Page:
Salvador Dalí

(°1904 – 1989, Figueres, Spain), was an all-round Spanish artist.

During the 1960s, Italian art dealer and collector Benjamin Levi, was working with Dalí. He was encouraging the artist to create bronze sculptures reminiscent of his Surrealist paintings. Today, Levi is the head of Dalí Universe, a company managing one of the largest private collections of three-dimensional artworks by Dalí, which also owns copyrights to several iconic sculptures.

The Boutique Gallery is pleased to exhibit sculptures of this prestigious and unique collection.

From 1921 till 1924, the eccentric artist was studying at the art academy of Madrid. In 1926 he met Picasso and Breton in Paris and in 1929 he joined the Surrealist mouvement. For example The Persistence of Memory (1931), a dream landscape with melting clocks (opposition between hard and soft; the fear of time passing by; criticism on the rigidity of time), is dating back to that period. He wanted to disconnect from reality, from rationality and picture dreams, the subconsciousness, fantasies and fears: his ‘hand painted dream photos’ in an ultra realistic photographic style. The horse (symbol of strength and lust) and the elephants with long and thin legs (symbols of sexual arousal) from the painting The Temptation of Saint Anthony (1946), became famous Dalí themes. He was a master of trompe-l’oeil and perspective. His wife, the Russian Gala, was his muse.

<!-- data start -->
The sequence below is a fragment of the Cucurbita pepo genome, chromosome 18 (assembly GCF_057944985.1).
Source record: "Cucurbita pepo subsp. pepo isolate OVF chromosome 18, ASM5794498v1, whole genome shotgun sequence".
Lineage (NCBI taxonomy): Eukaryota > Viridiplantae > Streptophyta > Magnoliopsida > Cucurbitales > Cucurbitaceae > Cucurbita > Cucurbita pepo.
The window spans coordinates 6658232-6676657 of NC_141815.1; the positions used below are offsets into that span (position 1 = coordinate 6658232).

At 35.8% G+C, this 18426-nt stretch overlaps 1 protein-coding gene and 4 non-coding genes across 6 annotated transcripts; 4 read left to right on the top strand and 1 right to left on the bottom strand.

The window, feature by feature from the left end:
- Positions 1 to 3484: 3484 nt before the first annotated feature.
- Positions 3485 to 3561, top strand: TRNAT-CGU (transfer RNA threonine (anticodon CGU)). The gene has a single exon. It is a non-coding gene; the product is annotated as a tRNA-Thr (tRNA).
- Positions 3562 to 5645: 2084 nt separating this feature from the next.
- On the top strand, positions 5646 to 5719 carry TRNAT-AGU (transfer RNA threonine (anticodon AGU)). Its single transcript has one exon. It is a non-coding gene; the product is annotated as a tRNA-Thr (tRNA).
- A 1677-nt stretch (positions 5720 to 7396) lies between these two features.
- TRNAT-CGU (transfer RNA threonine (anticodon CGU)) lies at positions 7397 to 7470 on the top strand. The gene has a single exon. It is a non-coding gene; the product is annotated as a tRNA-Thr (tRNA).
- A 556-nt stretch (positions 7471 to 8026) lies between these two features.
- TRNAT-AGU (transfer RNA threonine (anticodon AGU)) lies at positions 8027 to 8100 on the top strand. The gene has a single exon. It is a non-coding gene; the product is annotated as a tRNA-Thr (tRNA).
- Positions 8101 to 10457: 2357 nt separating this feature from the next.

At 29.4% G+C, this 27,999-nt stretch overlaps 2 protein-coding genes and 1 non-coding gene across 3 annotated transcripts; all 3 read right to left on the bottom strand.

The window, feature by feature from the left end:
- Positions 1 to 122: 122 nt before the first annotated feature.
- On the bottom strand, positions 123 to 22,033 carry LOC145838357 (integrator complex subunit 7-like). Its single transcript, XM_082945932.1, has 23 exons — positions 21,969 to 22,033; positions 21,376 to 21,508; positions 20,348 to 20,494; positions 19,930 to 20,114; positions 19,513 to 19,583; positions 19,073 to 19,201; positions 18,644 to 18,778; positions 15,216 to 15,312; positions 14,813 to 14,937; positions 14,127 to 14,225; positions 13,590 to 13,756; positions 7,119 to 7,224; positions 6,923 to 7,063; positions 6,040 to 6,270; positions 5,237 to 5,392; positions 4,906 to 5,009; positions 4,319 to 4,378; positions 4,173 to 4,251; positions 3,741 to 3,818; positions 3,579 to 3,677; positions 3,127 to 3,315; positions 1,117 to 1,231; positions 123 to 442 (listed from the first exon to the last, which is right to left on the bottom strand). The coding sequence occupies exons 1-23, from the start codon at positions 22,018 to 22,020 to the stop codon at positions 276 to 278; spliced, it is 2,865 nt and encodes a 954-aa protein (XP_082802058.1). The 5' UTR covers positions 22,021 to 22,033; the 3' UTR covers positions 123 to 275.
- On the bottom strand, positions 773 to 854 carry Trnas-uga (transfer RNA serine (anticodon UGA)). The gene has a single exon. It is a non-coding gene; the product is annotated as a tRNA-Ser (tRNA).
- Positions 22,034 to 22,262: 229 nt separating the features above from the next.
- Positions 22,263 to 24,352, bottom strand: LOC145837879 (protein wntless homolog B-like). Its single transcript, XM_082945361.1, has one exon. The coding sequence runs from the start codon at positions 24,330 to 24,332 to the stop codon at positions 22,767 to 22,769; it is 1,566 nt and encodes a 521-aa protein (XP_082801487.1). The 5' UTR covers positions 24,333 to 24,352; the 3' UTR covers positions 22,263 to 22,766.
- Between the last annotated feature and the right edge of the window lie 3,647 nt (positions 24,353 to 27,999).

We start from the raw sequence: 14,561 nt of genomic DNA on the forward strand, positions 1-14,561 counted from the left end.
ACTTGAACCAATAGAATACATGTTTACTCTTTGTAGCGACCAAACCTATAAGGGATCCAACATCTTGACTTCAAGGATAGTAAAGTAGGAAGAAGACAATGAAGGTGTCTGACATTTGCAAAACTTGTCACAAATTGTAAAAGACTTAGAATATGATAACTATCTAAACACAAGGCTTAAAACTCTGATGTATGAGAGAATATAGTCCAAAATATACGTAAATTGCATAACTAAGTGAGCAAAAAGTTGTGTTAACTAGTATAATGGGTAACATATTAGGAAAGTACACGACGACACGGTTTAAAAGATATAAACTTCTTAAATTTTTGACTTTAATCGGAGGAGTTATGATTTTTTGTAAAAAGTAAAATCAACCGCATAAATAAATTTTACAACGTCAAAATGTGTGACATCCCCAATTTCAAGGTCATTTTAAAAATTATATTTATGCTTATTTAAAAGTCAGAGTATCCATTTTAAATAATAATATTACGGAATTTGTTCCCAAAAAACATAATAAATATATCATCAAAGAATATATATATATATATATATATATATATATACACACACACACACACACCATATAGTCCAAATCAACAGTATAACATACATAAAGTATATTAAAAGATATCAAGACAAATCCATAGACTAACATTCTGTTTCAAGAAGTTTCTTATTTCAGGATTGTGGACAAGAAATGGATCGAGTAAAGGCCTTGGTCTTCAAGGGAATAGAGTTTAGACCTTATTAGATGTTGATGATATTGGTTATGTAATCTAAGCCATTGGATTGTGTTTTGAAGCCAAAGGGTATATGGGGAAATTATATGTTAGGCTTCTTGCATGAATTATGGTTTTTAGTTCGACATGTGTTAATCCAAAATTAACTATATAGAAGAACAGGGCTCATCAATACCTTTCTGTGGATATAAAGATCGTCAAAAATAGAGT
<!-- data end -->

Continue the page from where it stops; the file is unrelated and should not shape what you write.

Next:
Dalí claimed he received inspiration from the cosmos through his characteristic moustache.

“If you act like a genius, you become one.”

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